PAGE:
Do the Bugs in your gut eat your memories?
The simple answer is yes, the state of your microbiome or the organisms in your gut do affect the possibility of developing Alzheimer’s disease (AD), Parkinson disease and Autism Spectrum Disorder.
The more complicated answer is a thorough review study by Borson, Lee, & Cope (2020) with many ideas as to what to eat (more plants) and not eat (animal sourced fat), the kind of probiotics to take (Lactobacillus rhamnosus, Bifidobacterium) and the kind of organism that cause inflammation in the brain (Bacteroides).
With AD patients, there are more inflammation causing bacteroides in the gut and hence the brain, and not enough diversity of butyrate producing probiotics to reduce inflammation.
You have seen the many articles we have written on “inflammageing” – and indeed, as we age, we do produce more inflammation, a reason to be more intentional in eating a higher percentage of plant-based foods, taking a diverse and strong probiotic organisms, prebiotic, and polyphenols, add exercise, and bring more joy into your life.
The human microbiota is composed of trillions of microbial cells inhabiting the oral cavity, skin, gastrointestinal (GI) tract, airways, and reproductive organs. The gut microbiota is composed of dynamic communities of microorganisms that communicate bidirectionally with the brain via cytokines, neurotransmitters, hormones, and secondary metabolites, known as the gut microbiota–brain axis. The gut microbiota–brain axis is suspected to be involved in the development of neurological diseases, including Alzheimer’s disease (AD), Parkinson’s disease, and Autism Spectrum Disorder. AD is an irreversible, neurodegenerative disease of the central nervous system (CNS), characterized by amyloid-β plaques, neurofibrillary tangles, and neuroinflammation. Microglia and astrocytes, the resident immune cells of the CNS, play an integral role in AD development, as neuroinflammation is a driving factor of disease severity. The gut microbiota–brain axis is a novel target for Alzheimer’s disease therapeutics to modulate critical neuroimmune and metabolic pathways. Potential therapeutics include probiotics, prebiotics, fecal microbiota transplantation, and dietary intervention. This review summarizes our current understanding of the role of the gut microbiota–brain axis and neuroinflammation in the onset and development of Alzheimer’s disease, limitations of current research, and potential for gut microbiota–brain axis targeted therapies. Full-Article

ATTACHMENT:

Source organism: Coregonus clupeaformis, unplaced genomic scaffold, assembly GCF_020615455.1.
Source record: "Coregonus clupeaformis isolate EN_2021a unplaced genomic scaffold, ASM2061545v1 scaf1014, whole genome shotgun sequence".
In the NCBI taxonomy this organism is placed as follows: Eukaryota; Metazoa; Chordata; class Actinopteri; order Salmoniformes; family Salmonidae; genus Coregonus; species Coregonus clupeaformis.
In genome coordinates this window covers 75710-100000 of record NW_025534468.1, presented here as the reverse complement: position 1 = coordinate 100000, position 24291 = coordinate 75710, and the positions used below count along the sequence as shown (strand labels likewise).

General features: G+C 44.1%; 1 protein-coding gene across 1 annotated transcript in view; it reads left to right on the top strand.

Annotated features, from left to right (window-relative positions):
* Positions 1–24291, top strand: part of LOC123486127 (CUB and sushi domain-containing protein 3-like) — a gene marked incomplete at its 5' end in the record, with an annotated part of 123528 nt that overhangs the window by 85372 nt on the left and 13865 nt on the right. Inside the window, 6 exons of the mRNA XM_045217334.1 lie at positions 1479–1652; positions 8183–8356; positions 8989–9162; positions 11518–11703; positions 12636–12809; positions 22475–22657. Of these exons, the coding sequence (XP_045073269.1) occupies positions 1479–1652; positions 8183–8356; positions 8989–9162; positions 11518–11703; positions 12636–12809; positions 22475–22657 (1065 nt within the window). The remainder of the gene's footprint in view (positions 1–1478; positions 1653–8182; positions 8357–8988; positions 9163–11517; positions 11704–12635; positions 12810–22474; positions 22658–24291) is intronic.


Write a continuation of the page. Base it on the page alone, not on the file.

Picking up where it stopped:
Borsom, E. M., Lee, K., & Cope, E. K. (2020). Do the Bugs in Your Gut Eat Your Memories? Relationship between Gut Microbiota and Alzheimer’s Disease. Brain sciences, 10(11), 814. Full-Article
Suggested use: One teaspoon a day of the Original Synbiotic
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